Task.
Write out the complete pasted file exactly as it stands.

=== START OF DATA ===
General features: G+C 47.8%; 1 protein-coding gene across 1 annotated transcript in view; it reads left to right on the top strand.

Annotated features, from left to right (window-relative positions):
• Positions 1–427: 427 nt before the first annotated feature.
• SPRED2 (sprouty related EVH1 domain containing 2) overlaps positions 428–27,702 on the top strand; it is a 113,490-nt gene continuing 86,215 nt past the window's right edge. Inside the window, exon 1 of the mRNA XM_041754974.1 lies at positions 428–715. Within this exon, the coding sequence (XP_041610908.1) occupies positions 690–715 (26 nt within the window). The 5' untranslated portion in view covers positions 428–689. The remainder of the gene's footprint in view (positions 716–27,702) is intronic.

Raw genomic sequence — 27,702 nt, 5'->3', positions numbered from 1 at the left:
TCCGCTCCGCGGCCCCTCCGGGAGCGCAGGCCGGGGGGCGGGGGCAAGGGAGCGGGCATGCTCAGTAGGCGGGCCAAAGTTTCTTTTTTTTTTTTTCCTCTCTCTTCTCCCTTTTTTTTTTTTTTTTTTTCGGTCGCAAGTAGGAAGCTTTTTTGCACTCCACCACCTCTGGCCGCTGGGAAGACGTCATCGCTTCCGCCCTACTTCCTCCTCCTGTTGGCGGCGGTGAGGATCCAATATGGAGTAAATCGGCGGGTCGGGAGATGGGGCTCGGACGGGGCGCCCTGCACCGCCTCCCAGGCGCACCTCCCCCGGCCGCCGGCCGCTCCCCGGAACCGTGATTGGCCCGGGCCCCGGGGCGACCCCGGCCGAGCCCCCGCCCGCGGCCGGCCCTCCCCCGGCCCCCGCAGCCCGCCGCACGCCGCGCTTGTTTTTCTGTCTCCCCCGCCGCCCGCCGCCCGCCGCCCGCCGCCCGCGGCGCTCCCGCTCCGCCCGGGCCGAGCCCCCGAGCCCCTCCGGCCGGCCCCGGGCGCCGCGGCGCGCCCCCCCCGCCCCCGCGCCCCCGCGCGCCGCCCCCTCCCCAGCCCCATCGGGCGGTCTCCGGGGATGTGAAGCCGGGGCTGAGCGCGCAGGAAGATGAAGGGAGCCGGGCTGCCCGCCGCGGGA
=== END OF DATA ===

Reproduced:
General features: G+C 47.8%; 1 protein-coding gene across 1 annotated transcript in view; it reads left to right on the top strand.

Annotated features, from left to right (window-relative positions):
• Positions 1–427: 427 nt before the first annotated feature.
• SPRED2 (sprouty related EVH1 domain containing 2) overlaps positions 428–27,702 on the top strand; it is a 113,490-nt gene continuing 86,215 nt past the window's right edge. Inside the window, exon 1 of the mRNA XM_041754974.1 lies at positions 428–715. Within this exon, the coding sequence (XP_041610908.1) occupies positions 690–715 (26 nt within the window). The 5' untranslated portion in view covers positions 428–689. The remainder of the gene's footprint in view (positions 716–27,702) is intronic.

Raw genomic sequence — 27,702 nt, 5'->3', positions numbered from 1 at the left:
TCCGCTCCGCGGCCCCTCCGGGAGCGCAGGCCGGGGGGCGGGGGCAAGGGAGCGGGCATGCTCAGTAGGCGGGCCAAAGTTTCTTTTTTTTTTTTTCCTCTCTCTTCTCCCTTTTTTTTTTTTTTTTTTTCGGTCGCAAGTAGGAAGCTTTTTTGCACTCCACCACCTCTGGCCGCTGGGAAGACGTCATCGCTTCCGCCCTACTTCCTCCTCCTGTTGGCGGCGGTGAGGATCCAATATGGAGTAAATCGGCGGGTCGGGAGATGGGGCTCGGACGGGGCGCCCTGCACCGCCTCCCAGGCGCACCTCCCCCGGCCGCCGGCCGCTCCCCGGAACCGTGATTGGCCCGGGCCCCGGGGCGACCCCGGCCGAGCCCCCGCCCGCGGCCGGCCCTCCCCCGGCCCCCGCAGCCCGCCGCACGCCGCGCTTGTTTTTCTGTCTCCCCCGCCGCCCGCCGCCCGCCGCCCGCCGCCCGCGGCGCTCCCGCTCCGCCCGGGCCGAGCCCCCGAGCCCCTCCGGCCGGCCCCGGGCGCCGCGGCGCGCCCCCCCCGCCCCCGCGCCCCCGCGCGCCGCCCCCTCCCCAGCCCCATCGGGCGGTCTCCGGGGATGTGAAGCCGGGGCTGAGCGCGCAGGAAGATGAAGGGAGCCGGGCTGCCCGCCGCGGGA